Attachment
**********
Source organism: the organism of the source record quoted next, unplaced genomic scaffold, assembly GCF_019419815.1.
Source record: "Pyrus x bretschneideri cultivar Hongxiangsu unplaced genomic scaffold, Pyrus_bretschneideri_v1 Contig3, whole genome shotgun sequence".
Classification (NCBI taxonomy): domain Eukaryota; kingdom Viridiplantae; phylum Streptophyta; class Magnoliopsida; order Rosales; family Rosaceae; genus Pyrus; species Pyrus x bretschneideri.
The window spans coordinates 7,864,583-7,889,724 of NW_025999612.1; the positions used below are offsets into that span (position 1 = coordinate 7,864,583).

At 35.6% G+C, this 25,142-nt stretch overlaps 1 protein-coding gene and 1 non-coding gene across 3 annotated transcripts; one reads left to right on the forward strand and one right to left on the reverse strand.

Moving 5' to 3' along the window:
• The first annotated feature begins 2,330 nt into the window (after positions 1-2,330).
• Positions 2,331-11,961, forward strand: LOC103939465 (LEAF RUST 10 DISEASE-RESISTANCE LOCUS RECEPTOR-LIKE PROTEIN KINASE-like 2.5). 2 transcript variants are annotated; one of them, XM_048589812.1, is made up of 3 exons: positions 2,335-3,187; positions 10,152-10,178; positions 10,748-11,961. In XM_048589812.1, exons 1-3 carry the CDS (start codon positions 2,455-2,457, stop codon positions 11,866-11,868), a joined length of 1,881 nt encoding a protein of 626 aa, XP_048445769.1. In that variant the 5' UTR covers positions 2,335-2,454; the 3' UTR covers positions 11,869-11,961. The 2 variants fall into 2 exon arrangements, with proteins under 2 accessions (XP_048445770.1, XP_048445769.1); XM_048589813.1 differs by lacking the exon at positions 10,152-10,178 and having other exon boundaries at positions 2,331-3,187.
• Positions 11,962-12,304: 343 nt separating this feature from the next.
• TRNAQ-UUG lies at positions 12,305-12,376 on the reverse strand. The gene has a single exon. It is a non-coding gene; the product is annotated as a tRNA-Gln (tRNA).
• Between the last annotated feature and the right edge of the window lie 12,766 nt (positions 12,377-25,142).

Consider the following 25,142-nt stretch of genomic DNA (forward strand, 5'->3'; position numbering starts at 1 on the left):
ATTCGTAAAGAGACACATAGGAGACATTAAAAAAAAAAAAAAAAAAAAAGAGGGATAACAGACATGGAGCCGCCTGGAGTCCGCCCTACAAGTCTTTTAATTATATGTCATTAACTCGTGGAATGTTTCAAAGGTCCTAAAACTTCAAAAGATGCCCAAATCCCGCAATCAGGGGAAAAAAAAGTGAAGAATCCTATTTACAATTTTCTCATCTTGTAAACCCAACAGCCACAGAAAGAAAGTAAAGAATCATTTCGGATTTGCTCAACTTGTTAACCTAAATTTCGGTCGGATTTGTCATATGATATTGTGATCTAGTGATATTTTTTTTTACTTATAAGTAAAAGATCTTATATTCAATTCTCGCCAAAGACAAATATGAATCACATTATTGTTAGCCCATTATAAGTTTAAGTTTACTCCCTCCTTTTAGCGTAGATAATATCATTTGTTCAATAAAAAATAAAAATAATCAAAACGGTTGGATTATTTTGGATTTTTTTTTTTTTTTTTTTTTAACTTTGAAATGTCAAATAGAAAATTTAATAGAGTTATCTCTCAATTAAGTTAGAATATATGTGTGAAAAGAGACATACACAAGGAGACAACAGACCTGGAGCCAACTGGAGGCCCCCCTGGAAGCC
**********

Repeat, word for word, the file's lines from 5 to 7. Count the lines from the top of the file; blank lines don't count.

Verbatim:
At 35.6% G+C, this 25,142-nt stretch overlaps 1 protein-coding gene and 1 non-coding gene across 3 annotated transcripts; one reads left to right on the forward strand and one right to left on the reverse strand.

Moving 5' to 3' along the window:
• The first annotated feature begins 2,330 nt into the window (after positions 1-2,330).